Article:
Headaches & Migraines: The Difference, Common Issues, & When to Seek Help


Whether it’s a sharp pain at our temples, a throbbing behind our eyeballs, or an aching at the base of our skull, we’ve all encountered the unpleasant  sensation of a headache. Big or small, it is hard to focus on whatever task is at hand until the pain goes away. Headaches and migraines are quite common; according to the World Health Organization:

Globally, it has been estimated that prevalence among adults of current headache disorder (symptomatic at least once within the last year) is about 50%. Half to three quarters of adults aged 18–65 years in the world have had headaches in the last year and, among those individuals, 30% or more have reported migraines. Headache on 15 or more days every month affects 1.7–4% of the world’s adult population. 

With that statistic in mind, you can see just how important it is for us to know what distinguishes different types of headaches and when it is time to seek help. 

What is the difference between a headache and a migraine? 

Headaches most commonly impact the neck, face, and head. They can appear in a variety of ways, differing in intensity and frequency. Some individuals report extremely painful headache disorders, and these are most commonly known as migraines. The pain that migraines bring can even impact areas other than your head: for example, they might result in nausea, vomiting, and extreme sensitivity to light and/or sound. 

What are the different types of headache disorders? 

It is important to note that there are different types of “headache disorders,” known as primary headaches and secondary headaches. Migraines are considered primary headaches. 

What type of headaches are considered primary? Primary headaches are independent conditions that cause pain in the head, face, or neck. Examples include tension-type headaches, cluster headaches, and hemicrania. 

What type of headaches are considered secondary? Secondary headaches are when illnesses and chronic medical conditions affect the nervous system. Causes of secondary headaches can include seizures, withdrawal from medication/drugs, sleep disorders, brain tumors, head trauma, strokes, and so on. 

What are the symptoms of headaches and migraines? 

Both headaches and migraines can creep up on individuals in a variety of ways. Let’s take a look at the symptoms that you may experience: 

Symptoms of headaches: 

  • Pain that gets worse with sudden head movement or straining
  • Trouble falling asleep and staying asleep
  • Muscle aching
  • Trouble concentrating
  • Mild sensitivity to light or noise
  • Pain behind or around one eye 
  • Fatigue

Keep in mind that these are common symptoms, however, the intensity, frequency, and symptoms differ from person to person. 


Symptoms of migraines:

Symptoms of migraines progress in 4 stages: prodrome, aura, attack and postdrome. You can experience all, or some, of the stages. The prodrome stage occurs 1-2 days prior to a migraine, and you might experience constipation, mood changes, food cravings, frequent yawning, neck stiffness, etc.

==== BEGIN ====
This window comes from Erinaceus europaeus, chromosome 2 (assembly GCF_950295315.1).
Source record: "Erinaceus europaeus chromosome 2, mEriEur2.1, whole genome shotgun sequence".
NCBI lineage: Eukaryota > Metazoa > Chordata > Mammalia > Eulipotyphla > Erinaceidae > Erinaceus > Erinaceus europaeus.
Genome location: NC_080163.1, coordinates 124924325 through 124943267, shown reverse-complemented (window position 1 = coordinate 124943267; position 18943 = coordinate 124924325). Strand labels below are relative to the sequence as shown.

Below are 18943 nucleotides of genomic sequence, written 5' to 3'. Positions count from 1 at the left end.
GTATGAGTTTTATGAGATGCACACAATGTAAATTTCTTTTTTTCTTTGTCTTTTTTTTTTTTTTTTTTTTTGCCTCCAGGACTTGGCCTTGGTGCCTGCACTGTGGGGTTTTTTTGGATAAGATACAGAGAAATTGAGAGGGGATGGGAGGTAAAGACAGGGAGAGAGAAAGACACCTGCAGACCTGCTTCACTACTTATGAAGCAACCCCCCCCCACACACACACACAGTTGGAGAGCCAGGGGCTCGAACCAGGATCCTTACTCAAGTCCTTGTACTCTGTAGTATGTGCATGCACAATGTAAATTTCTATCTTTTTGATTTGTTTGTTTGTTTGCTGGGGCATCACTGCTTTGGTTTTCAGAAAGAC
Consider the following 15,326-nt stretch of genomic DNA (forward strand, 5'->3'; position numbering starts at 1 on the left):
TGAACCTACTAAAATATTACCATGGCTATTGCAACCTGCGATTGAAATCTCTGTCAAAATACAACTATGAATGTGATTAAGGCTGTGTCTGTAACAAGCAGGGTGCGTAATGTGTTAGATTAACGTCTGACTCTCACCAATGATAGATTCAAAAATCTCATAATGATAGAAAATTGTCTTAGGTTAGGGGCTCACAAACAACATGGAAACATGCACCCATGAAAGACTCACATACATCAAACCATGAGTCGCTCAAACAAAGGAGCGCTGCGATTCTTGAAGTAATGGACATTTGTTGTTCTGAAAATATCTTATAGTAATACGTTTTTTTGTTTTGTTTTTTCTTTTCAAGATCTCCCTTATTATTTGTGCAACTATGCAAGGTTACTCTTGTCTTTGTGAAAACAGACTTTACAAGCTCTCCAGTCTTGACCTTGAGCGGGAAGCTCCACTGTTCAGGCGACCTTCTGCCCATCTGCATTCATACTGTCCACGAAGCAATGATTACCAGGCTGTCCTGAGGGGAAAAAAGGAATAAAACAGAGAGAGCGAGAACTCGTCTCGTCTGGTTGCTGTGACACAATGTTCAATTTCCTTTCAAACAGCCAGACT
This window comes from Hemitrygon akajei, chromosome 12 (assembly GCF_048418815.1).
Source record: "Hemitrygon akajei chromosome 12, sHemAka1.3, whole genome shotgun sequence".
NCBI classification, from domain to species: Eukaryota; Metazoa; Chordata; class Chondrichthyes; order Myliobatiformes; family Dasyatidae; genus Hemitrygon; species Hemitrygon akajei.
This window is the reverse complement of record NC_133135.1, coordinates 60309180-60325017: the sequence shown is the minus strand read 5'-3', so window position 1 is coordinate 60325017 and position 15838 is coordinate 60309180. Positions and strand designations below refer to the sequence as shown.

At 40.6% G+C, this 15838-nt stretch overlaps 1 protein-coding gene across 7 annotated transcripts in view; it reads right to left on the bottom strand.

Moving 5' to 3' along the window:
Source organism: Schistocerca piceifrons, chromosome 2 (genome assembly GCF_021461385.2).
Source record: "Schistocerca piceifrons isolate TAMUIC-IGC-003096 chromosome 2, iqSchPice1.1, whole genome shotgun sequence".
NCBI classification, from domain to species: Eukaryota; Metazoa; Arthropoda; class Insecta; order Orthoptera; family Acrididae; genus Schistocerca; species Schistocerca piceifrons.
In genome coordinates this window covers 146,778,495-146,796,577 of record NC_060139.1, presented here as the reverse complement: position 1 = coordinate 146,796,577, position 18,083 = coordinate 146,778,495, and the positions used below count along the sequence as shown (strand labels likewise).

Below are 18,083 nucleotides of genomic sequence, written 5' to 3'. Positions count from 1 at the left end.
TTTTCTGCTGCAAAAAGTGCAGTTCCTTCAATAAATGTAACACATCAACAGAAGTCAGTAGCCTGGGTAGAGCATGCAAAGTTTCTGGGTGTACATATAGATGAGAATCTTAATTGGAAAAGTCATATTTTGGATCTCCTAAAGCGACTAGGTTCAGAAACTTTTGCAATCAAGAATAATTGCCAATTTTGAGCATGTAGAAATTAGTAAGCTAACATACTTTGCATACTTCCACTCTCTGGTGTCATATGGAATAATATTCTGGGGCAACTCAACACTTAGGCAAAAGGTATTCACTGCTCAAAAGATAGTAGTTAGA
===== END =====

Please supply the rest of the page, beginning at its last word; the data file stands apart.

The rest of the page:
The aura stage can occur before or during the migraine. You may experience difficulty speaking, visual phenomena (bright spots, flashes of light), vision loss, pins and needles in arms and/or legs, and weakness and/or numbness in the face. 

During  the migraine attack stage, you’ll likely experience some of the following: pain usually on one side of your head (or, at times, on both sides); pain that throbs or pulses; sensitivity to light, sound, and sometimes smell and touch; and nausea and vomiting.

During the postdrome stage, you might feel drained, confused and washed out for up to a day.

When to seek help for head pain

Always be aware of your personal signs and symptoms of migraines and/or headaches. This will help you tackle the pain during, or even before they occur. For example, if you get headaches due to stress, try to do some calming exercises to alleviate some of the stress. Or if you are at a concert and typically experience pain due to the lighting and/or excessive noise, try to remove yourself for some “breathers” as much as possible. 

If the pain has become unbearable, it is absolutely important for you to seek the help you need. According to WebMD, the following are signs you should seek help from a professional: 

A sudden, new, severe headache that comes with:

  • Weakness, dizziness, sudden loss of balance or falling, numbness or tingling, or you can’t move your body
  • Trouble with speech, confusion, seizures, personality changes, or inappropriate behavior
  • Blurry vision, double vision, or blind spots
  • Fever, shortness of breath, a stiff neck, or rash
  • Headache pain that wakes you up at night
  • Severe nausea and vomiting
  • Headaches that happen after a head injury or accident
  • A new type of headache that starts for the first time after age 50
  • Headaches that are triggered by coughing, bending, sexual activity or other intense physical activity
  • You have a history of headaches but have noticed a recent change in your symptoms or pattern of attacks

Visit your nearest emergency room, or call 911, if you:

  • Have a sudden, severe headache that is the “worst headache of your life.” Or you have had a seizure, are confused, have passed out, or have a change in behavior. These may be signs of a stroke.
  • Have a severe headache with vomiting, limb weakness, double vision, slurred speech, or trouble swallowing. This may signal a stroke, cerebral hemorrhage, or an aneurysm.

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